Friday, June 21, 2024

Chiapas gallery expresses Mayan culture in new ways

Although we usually associate modern art with major cities, traditional indigenous cultures can provide inspiration to take painting, sculpture and more in new directions.

This is why 20 Mayan and Zoque artists, with American anthropologist John Burstein, have joined forces to support indigenous artists, many of whom are self-taught.

Galería MUY is an art gallery, but this only scratches the surface. It is a multi-faceted project involved in production, education, and fair commercialization of fine art grounded in indigenous cultures. Although all the affiliated artists are currently from Chiapas, the long-term goals are to include artists from other parts of the Americas.

MUY is set up with non-profit and for-profit sides, with two separate websites. The non-profit side is dedicated to educating the public and others about the role of modern fine art in indigenous communities. It was prompted by the gallery’s permanent collection (which can be seen live or online), whose purpose is educational. The for-profit side is a kind of informal cooperative, an arrangement the group prefers to avoid problems that can arise from formal legal structures.

On both sides of the house, the art is mostly painting, but there is also work in sculpture, ceramics (traditional and artistic), photography, performance, literature, sound and digital art. The main exhibition hall is dedicated to temporary exhibitions, with work that is for sale, and changes every two months.

Artist Maruch Méndez painting “Arañas”
Artist Maruch Méndez painting ‘Arañas’ (Spiders) in acrylic over canvas in 2019. The symbols represent the act of spinning webs.

These exhibitions have themes important to indigenous communities such as decolonization, gender relations, resistance, autonomy, spiritual nature and more. Burstein says that “the impulse (for a theme) can come from various places,” worked out thorough regular meetings of the collective.

Sales are only one way that the gallery project supports affiliated artists and special guests. It provides workspace, one area for painting and sculpture on premises and a ceramic workshop with kiln in a different building.

All can use the spaces, especially newer artists and those with a specific project. The gallery also has space for performances and other cultural events.

The story of MUY began in December 2014 when Burstein invited local artists Kayum Ma’ax, Cecy Gómez, Saúl Kak and Darwin Cruz to form a cooperative. But Burstein didn’t just drop into San Cristóbal de las Casas in Chiapas and decide to open a gallery. He arrived over 50 years ago to do one of many seasons of field research as a cultural anthropologist.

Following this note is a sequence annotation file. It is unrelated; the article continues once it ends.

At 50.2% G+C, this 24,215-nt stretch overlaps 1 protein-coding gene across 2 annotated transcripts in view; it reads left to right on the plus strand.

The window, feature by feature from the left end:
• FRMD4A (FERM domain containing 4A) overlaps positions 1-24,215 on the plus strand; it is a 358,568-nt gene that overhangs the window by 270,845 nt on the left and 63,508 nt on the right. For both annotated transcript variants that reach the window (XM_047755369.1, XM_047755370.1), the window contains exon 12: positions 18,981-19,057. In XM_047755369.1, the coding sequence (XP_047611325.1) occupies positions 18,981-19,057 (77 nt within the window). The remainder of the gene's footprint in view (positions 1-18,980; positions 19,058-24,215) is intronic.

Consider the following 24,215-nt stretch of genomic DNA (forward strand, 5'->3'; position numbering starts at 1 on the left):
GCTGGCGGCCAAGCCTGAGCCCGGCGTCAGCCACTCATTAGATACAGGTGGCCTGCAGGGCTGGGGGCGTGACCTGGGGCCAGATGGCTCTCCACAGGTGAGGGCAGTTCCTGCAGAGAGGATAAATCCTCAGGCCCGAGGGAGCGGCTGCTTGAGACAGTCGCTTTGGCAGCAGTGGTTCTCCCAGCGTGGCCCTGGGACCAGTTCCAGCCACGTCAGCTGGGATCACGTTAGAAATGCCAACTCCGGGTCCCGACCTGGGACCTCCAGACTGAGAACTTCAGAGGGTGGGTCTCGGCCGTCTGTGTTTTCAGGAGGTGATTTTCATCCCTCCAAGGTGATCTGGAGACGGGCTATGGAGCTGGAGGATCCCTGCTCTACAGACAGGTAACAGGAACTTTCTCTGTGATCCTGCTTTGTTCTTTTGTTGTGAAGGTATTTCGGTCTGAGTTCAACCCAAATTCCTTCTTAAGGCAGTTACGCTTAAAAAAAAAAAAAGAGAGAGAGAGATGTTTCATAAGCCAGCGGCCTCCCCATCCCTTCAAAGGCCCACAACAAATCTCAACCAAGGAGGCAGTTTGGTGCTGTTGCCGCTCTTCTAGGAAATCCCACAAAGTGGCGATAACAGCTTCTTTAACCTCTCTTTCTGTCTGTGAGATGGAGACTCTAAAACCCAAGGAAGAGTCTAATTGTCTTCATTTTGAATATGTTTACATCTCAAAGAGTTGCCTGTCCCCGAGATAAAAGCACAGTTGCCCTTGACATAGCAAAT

Over time he has become a fixture in the state. Fluent in both Spanish and Tzotzil, he worked for decades on indigenous rights and economic issues but decided to establish the gallery with some artists he had already come to know. In a short time, they have had contact with many more.

Burstein calls the gallery’s name “a stroke of genius” as it has relevant meaning in both Spanish and Tzotzil. In Spanish, it means “very” and by extension “excellence.” In Tzotzil, it means “enjoyment.” The idea is to work toward excellence while maintaining a sense of fun.

Piowachuque’s Kitchen by Saúl Kak. The image is based on a Zoque legend related to volcanic activity.
‘Piowachuque’s Kitchen’ by Saúl Kak. The image is based on a Zoque legend related to volcanic activity.

Naming is important. They need to distinguish what they do from the traditional arts and handcrafts of the state, as there is a very modern component.

For general audiences, “contemporary” or “modern” Mayan/indigenous art gets the point across, but not in the art world where those terms now have specific meanings. They have settled on Chiapan Neomayanism for the moment, working with art historians and others to develop the movement’s identity.

The gallery does offer residencies but to date have not been of the typical type for nomadic, international artists. That is not to say there are not opportunities for non-indigenous artists, but Burstein stresses that 85%-90% of what they do is geared for indigenous cultures, something that won’t change.

There have been collaborations but with an eye toward benefiting local communities and keeping sensitivity to indigenous cultural issues.

They have started experimenting with a formal residency that any artist can apply to, but the real hope is to focus on attracting and nurturing indigenous artists from various parts of the Americas.

MUY has had recent success in making its presence known outside of Chiapas. In 2019, it was invited to put on a show at the Centro Médico XXI medical complex in Mexico City, a well-respected exhibition space in the capital. It included 44 pieces from 18 artists focusing on art and indigenous concepts of health.

Symbol of Consciousness by P. Túl
‘Symbol of Consciousness’ by P. Túl. A terracota piece done in 2019 representing the fact that the Tzotzil women of San Andrés Larráinzar never cut their hair. Long hair piled on the head represents wisdom.

In February 2020, MUY was accepted to participate in the Material Art Fair in the same city, winning its Hennessy Award for best project.

Future plans include a tour of artists’ work and connecting with more curators, especially though internet technology.

The gallery is located on Nicolas Ruiz 83 in the Guadalupe barrio, just outside the historic center of San Crístobal de las Casas.

Leigh Thelmadatter arrived in Mexico 17 years ago and fell in love with the land and the culture. She publishes a blog called Creative Hands of Mexico and her first book, Mexican Cartonería: Paper, Paste and Fiesta, was published last year. Her culture blog appears weekly on Mexico News Daily.

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